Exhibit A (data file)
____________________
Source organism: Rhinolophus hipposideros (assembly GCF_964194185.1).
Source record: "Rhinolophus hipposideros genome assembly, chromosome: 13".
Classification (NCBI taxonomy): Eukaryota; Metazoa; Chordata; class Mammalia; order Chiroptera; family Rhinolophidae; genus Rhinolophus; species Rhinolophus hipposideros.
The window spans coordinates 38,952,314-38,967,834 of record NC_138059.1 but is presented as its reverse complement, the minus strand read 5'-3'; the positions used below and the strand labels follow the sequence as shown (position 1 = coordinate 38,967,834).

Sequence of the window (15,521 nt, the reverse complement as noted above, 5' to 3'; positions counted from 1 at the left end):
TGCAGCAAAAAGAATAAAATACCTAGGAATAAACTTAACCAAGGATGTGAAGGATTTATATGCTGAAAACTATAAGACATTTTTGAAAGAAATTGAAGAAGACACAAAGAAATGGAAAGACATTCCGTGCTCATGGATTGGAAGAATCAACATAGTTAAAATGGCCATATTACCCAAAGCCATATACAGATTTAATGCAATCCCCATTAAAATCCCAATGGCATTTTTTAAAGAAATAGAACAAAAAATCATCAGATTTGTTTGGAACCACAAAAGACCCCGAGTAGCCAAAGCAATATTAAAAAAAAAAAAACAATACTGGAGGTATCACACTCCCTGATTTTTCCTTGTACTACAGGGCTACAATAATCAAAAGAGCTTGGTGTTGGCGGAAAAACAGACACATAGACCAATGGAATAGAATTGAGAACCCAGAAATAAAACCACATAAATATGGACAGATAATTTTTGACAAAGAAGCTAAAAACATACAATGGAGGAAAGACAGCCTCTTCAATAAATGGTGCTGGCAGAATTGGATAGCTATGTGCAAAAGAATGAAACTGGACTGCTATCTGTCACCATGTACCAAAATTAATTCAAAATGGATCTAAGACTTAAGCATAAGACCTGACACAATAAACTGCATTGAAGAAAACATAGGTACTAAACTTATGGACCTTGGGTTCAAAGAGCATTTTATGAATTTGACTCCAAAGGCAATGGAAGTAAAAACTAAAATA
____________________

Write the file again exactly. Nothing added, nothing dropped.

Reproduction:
Source organism: Rhinolophus hipposideros (assembly GCF_964194185.1).
Source record: "Rhinolophus hipposideros genome assembly, chromosome: 13".
Classification (NCBI taxonomy): Eukaryota; Metazoa; Chordata; class Mammalia; order Chiroptera; family Rhinolophidae; genus Rhinolophus; species Rhinolophus hipposideros.
The window spans coordinates 38,952,314-38,967,834 of record NC_138059.1 but is presented as its reverse complement, the minus strand read 5'-3'; the positions used below and the strand labels follow the sequence as shown (position 1 = coordinate 38,967,834).

Sequence of the window (15,521 nt, the reverse complement as noted above, 5' to 3'; positions counted from 1 at the left end):
TGCAGCAAAAAGAATAAAATACCTAGGAATAAACTTAACCAAGGATGTGAAGGATTTATATGCTGAAAACTATAAGACATTTTTGAAAGAAATTGAAGAAGACACAAAGAAATGGAAAGACATTCCGTGCTCATGGATTGGAAGAATCAACATAGTTAAAATGGCCATATTACCCAAAGCCATATACAGATTTAATGCAATCCCCATTAAAATCCCAATGGCATTTTTTAAAGAAATAGAACAAAAAATCATCAGATTTGTTTGGAACCACAAAAGACCCCGAGTAGCCAAAGCAATATTAAAAAAAAAAAAACAATACTGGAGGTATCACACTCCCTGATTTTTCCTTGTACTACAGGGCTACAATAATCAAAAGAGCTTGGTGTTGGCGGAAAAACAGACACATAGACCAATGGAATAGAATTGAGAACCCAGAAATAAAACCACATAAATATGGACAGATAATTTTTGACAAAGAAGCTAAAAACATACAATGGAGGAAAGACAGCCTCTTCAATAAATGGTGCTGGCAGAATTGGATAGCTATGTGCAAAAGAATGAAACTGGACTGCTATCTGTCACCATGTACCAAAATTAATTCAAAATGGATCTAAGACTTAAGCATAAGACCTGACACAATAAACTGCATTGAAGAAAACATAGGTACTAAACTTATGGACCTTGGGTTCAAAGAGCATTTTATGAATTTGACTCCAAAGGCAATGGAAGTAAAAACTAAAATA